The Relevance of Disneyland

Yesterday, I found myself ready to write again. I’ve been grading grading and grading for a month. It was the first major assignment, which usually takes the longest to grade. So I thought I’d work on the nagging question: how is a study of Disneyland relevant to the Mythological Studies conversation?

I initially can come up with two such reasons. First, the work of Walt Disney and Disney Corp helped cement popular culture (and its various modalities) as the primary transmitter of American myth. I’m not sure I really have to argue that point too much, but there are plenty of sources that back this up (for example: Douglas Brode’s From Walt to Woodstock: How Disney Created Counterculture). Second, Disneyland is a place onto which significance has been inscribed. As an immigrant culture, we have programmed our cultural psyche to lean towards a new relationship to place because we left all of our sacred places in the Old World. There have been various influxes of place significance, but our relationship to place was severely altered by the expansion West – in which place was a wide open blank slate – and the expansion upward with the growth of the Metropolis. The two came together in the 1950s with the rise of the mobile culture and the need for tourist locales, constantly at battle with each other to try to “one-up” the competition. Disneyland is one such place.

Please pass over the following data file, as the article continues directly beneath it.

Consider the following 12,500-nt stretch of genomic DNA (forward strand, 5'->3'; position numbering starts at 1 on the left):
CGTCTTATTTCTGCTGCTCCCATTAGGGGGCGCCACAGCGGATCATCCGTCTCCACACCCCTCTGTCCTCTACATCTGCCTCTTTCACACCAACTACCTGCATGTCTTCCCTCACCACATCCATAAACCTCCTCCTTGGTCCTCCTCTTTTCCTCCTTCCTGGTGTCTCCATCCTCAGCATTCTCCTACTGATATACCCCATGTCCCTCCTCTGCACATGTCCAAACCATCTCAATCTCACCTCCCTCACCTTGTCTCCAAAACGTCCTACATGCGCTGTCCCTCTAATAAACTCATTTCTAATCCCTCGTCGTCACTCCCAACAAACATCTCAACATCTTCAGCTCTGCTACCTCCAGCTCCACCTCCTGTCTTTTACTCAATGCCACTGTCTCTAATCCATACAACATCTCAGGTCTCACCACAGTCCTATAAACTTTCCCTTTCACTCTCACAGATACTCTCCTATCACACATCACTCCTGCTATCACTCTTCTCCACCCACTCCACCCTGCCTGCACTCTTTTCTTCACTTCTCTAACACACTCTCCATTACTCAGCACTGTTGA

My exploration leaves me with a major missing link: Is Disneyland as relevant today as it was in 1955? 1965? Even 1970? Living in Texas and far removed from my Disney Dolly (who constantly recharges my love of Disneyland), I notice that more people in my vicinity venture to Disney World. Indeed, much of my research starts with “Disneyland was cool and it was innovative” and ends with “but it was really more of a practice for Disney World and EPCOT.” I’m intentionally not writing about Disney World because I’ve never been there, and it seems irresponsible to write about a place one has never visited.

So what is it about 2010 Disneyland that makes it so attractive? What is it about the place of Disneyland that yields a mythological experience? I’ve had said experience, but I can’t find the words to describe it. Of course, some would say that’s the point of a mythological experience: it is beyond words.

Thoughts?

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